Instacart and Whole Foods part ways
- In a move that industry experts have anticipated for months, Whole Foods and Instacart will end their partnership. The change is estimated to reduce Instacart’s revenue by less than 5%, according to sources who spoke to Recode.
- Instacart CEO Apoorva Mehta outlined the changes on the company’s shopper blog, writing that the first phase of the transition will start soon. “Today, we have 1,415 in-store shoppers across 76 Whole Foods locations. Out of this community of in-store shoppers at Whole Foods, 243 will be impacted beginning February 10, 2019. In the months that follow, we expect to ramp down all remaining Whole Foods in-store shopping operations in preparation for Whole Foods to fully exit our marketplace in the coming months,” Mehta wrote.
- Instacart expects to shift 75% of its Whole Foods shoppers to nearby retailers, and will offer a transfer bonus to assist them with the transition. For those shoppers who choose not to take on a new role or cannot be placed elsewhere, Instacart will provide a minimum three-month separation package based on shoppers’ maximum monthly pay in 2018. The company will provide additional tenure-based compensation as well.
Instacart currently works with 300 retailers across 15,000 stores, so while this is a significant change for the company, a loss of 76 Whole Foods stores is only a small dent in the startup’s bustling business. Parting ways with Whole Foods will allow Instacart to focus more heavily on some of its other big name partnerships, such as Kroger, Safeway and Costco — as well as stores that may be comparable to Whole Foods, such as Sprouts.
This news is not a major surprise. Many in the industry anticipated this would happen when Amazon acquired Whole Foods last year. Amazon has been ramping up its delivery service for Whole Foods and now offers delivery service for Prime members in 60 cities and curbside pickup in 14 cities. It was only a matter of time before Instacart became superfluous for Whole Foods as it rolls out additional e-commerce capabilities.
Whole Foods and Instacart joined forces in 2014, and Whole Foods made a small investment in the company in 2016. Together, the companies have helped popularize online grocery ordering, giving Whole Foods customers a convenient option for delivery, and have improved technology to drive e-commerce sales. Given the history of the partnership, Instacart’s steady approach to wind down with Whole Foods seems to be taking place without any ill will.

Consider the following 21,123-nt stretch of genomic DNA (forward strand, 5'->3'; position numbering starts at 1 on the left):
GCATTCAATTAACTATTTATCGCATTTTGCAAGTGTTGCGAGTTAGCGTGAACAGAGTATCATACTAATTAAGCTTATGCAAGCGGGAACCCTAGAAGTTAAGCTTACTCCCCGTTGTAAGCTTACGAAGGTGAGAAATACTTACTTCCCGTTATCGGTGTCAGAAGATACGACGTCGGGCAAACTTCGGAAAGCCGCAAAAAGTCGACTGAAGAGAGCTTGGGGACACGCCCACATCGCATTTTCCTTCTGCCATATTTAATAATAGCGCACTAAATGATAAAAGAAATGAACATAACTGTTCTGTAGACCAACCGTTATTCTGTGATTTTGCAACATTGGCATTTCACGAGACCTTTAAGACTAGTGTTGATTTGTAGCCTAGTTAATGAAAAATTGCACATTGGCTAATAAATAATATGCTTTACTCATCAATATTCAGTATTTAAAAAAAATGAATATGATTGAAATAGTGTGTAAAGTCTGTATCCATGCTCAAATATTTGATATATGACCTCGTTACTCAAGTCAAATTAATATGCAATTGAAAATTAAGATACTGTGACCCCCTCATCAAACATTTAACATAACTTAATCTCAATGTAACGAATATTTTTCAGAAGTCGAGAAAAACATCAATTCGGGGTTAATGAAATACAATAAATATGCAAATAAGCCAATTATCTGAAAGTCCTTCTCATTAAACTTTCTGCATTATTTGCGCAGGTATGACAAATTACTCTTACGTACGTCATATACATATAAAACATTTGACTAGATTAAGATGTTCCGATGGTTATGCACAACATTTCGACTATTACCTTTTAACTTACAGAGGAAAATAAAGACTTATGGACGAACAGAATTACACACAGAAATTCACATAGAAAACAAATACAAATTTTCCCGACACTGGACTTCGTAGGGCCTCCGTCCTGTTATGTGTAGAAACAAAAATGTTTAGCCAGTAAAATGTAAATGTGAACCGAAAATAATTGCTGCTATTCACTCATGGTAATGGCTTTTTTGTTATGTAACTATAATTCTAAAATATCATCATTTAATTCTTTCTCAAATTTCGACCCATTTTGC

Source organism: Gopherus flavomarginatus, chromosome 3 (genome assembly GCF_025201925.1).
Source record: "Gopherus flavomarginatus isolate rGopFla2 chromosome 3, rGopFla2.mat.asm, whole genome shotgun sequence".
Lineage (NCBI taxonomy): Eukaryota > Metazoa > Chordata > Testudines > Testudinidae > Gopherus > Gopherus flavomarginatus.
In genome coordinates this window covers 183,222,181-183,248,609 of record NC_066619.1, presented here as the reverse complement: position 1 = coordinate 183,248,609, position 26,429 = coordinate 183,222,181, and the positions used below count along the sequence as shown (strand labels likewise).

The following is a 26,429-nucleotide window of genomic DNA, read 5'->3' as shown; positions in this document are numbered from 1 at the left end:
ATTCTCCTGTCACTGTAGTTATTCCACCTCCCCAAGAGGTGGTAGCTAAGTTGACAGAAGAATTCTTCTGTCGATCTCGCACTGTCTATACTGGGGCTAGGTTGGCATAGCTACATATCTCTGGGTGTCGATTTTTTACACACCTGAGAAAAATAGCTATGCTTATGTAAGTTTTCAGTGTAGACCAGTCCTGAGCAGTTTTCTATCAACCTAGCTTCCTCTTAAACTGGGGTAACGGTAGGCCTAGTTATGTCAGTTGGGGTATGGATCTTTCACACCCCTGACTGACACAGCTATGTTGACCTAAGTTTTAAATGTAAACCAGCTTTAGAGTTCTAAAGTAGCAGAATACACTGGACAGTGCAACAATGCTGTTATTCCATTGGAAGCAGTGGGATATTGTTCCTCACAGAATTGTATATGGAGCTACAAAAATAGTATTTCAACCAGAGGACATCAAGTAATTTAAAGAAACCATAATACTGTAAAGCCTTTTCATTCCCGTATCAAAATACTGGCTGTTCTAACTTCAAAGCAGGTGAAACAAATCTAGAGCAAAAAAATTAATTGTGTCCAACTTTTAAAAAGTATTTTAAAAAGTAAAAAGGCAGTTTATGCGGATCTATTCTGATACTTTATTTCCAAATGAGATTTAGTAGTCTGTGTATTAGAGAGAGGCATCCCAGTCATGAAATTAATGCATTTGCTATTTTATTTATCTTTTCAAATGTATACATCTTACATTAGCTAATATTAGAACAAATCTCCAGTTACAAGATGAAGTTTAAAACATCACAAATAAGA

One of the unknown factors in this situation is if this change will make any waves among Instacart and Whole Foods shoppers. Presumably, Whole Foods loyalists will simply get a Prime membership if they don’t have one already – but that will be an additional expense for those who already pay for Instacart. It's also possible that Whole Foods will lose a few customers who are more dedicated to Instacart’s platform than Whole Foods groceries.
Amazon has been slow to make major changes at Whole Foods up to this point, with the primary emphasis so far being on integrating Prime into the grocery store. But without Instacart’s support for grocery delivery, more e-commerce changes may be on the way.
As for Instacart, it’s been an up-and-down year, but the sentiment is trending positive. New partnerships, major funding announcements, reduced pricing for customers and new pay structure for contracted shoppers have kept the company in the news, and it’s likely Instacart has more plans for 2019 to keep itself at the forefront of grocery e-commerce.
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